Support for Forgotten Australians
Forgotten Australians, Care Leavers, who were institutionalised in their younger years, can have a deep mistrust of all institutions because of the trauma they experienced in institutional care.
Minister for Senior Australians and Aged Care Mr Ken Wyatt has announced that the Federal Government is providing $500,000 to fund development of an innovative “Care, the second time around” program. The funding will support South Australian not-for-profit specialist aged care organisation Helping Hand to:
- Build the capacity of Forgotten Australians to engage with aged care
- Support Forgotten Australians to communicate with providers and to better understand aged care systems and processes
- Help providers respond to the aged care needs of Forgotten Australians.
The ageing group known as Care Leavers faces many challenges as their need for age care support increases, because of traumatic experiences in state care, out -of-home care or institutional care as children prior to 1989.
The largest category of Care Leavers - some 500,000 nationally - have become known as Forgotten Australians.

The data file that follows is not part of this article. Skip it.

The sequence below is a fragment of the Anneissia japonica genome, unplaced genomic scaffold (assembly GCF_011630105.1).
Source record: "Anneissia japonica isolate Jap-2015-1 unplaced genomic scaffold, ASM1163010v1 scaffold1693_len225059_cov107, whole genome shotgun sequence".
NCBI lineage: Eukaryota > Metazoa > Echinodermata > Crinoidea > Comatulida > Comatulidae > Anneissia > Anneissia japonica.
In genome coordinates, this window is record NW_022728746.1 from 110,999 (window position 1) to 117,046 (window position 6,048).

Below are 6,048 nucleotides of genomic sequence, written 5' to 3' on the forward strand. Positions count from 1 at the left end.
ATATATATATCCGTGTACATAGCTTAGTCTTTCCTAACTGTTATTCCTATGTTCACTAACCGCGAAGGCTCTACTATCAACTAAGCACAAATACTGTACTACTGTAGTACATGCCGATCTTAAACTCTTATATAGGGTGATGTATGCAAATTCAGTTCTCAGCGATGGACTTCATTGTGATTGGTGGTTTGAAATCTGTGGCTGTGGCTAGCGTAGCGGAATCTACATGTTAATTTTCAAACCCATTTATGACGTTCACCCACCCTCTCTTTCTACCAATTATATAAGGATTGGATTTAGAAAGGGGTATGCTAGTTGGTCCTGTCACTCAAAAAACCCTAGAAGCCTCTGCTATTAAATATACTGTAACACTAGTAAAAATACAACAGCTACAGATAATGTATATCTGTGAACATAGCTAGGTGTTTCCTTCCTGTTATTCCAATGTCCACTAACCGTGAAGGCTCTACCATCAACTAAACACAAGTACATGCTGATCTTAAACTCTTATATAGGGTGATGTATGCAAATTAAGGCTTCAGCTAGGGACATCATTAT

These were children placed in “care”, through no fault of their own and for different reasons; illness or death of a parent, family breakdown, particularly post World War II, or because of pressure being applied by authorities at a time when government and community’s support for families in need was inadequate.
As children, Forgotten Australians were deprived of love and a sense of belonging and were denied family support and contact, resulting in a sense of loss and abandonment.
This lack of identity, safety and care as children has produced enduring wellbeing challenges, as well as a mistrust of authorities and institutions.
The “Care, the second time around” program is being co-designed by Helping Hand with Relationships Australia South Australia and Flinders University.
All Australians, regardless of their background or life experience, should have access to safe, quality, affordable, culturally appropriate and flexible aged care.
People who have left institutional care are among twelve diverse groups identified by the Aged Care Diversity Framework who need special consideration and compassionate care as they age.
The funding is provided through our Government’s $34 million Dementia and Aged Care Services fund.
More information about the Aged Care Diversity Framework can be found at www.health.gov.au
Details on Helping Hands’ work with Forgotten Australians and the “Care, the second time around” program can be found at http://www.helpinghand.org.au/ specifically:
- Forgotten Australians share their voice with Helping Hand in Real Care the Second Time Around
- Forgotten Australians Aged Care Project
- Forgotten Australians project receives funding boost
7 April 2019.